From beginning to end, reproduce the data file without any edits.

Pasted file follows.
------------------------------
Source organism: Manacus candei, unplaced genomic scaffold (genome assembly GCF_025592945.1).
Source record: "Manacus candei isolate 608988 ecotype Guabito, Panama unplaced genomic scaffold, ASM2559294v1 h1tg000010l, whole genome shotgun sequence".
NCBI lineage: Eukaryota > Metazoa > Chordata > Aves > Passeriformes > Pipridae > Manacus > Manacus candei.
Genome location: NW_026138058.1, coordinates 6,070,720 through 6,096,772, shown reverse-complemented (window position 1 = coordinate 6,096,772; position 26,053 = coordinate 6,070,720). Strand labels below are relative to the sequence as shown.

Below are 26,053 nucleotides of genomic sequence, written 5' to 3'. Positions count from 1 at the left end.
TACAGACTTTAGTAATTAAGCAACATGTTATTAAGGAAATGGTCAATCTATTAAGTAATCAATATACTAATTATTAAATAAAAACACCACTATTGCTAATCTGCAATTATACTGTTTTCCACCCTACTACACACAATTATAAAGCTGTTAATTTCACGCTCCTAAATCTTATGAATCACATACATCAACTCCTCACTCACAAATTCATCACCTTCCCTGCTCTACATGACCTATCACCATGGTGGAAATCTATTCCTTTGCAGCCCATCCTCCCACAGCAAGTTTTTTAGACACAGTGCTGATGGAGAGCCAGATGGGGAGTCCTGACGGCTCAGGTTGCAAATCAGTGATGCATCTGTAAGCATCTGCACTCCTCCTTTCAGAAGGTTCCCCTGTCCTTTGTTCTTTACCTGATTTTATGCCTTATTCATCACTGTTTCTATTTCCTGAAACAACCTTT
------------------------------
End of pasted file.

Source organism: Manacus candei, unplaced genomic scaffold (genome assembly GCF_025592945.1).
Source record: "Manacus candei isolate 608988 ecotype Guabito, Panama unplaced genomic scaffold, ASM2559294v1 h1tg000010l, whole genome shotgun sequence".
NCBI lineage: Eukaryota > Metazoa > Chordata > Aves > Passeriformes > Pipridae > Manacus > Manacus candei.
Genome location: NW_026138058.1, coordinates 6,070,720 through 6,096,772, shown reverse-complemented (window position 1 = coordinate 6,096,772; position 26,053 = coordinate 6,070,720). Strand labels below are relative to the sequence as shown.

Below are 26,053 nucleotides of genomic sequence, written 5' to 3'. Positions count from 1 at the left end.
TACAGACTTTAGTAATTAAGCAACATGTTATTAAGGAAATGGTCAATCTATTAAGTAATCAATATACTAATTATTAAATAAAAACACCACTATTGCTAATCTGCAATTATACTGTTTTCCACCCTACTACACACAATTATAAAGCTGTTAATTTCACGCTCCTAAATCTTATGAATCACATACATCAACTCCTCACTCACAAATTCATCACCTTCCCTGCTCTACATGACCTATCACCATGGTGGAAATCTATTCCTTTGCAGCCCATCCTCCCACAGCAAGTTTTTTAGACACAGTGCTGATGGAGAGCCAGATGGGGAGTCCTGACGGCTCAGGTTGCAAATCAGTGATGCATCTGTAAGCATCTGCACTCCTCCTTTCAGAAGGTTCCCCTGTCCTTTGTTCTTTACCTGATTTTATGCCTTATTCATCACTGTTTCTATTTCCTGAAACAACCTTT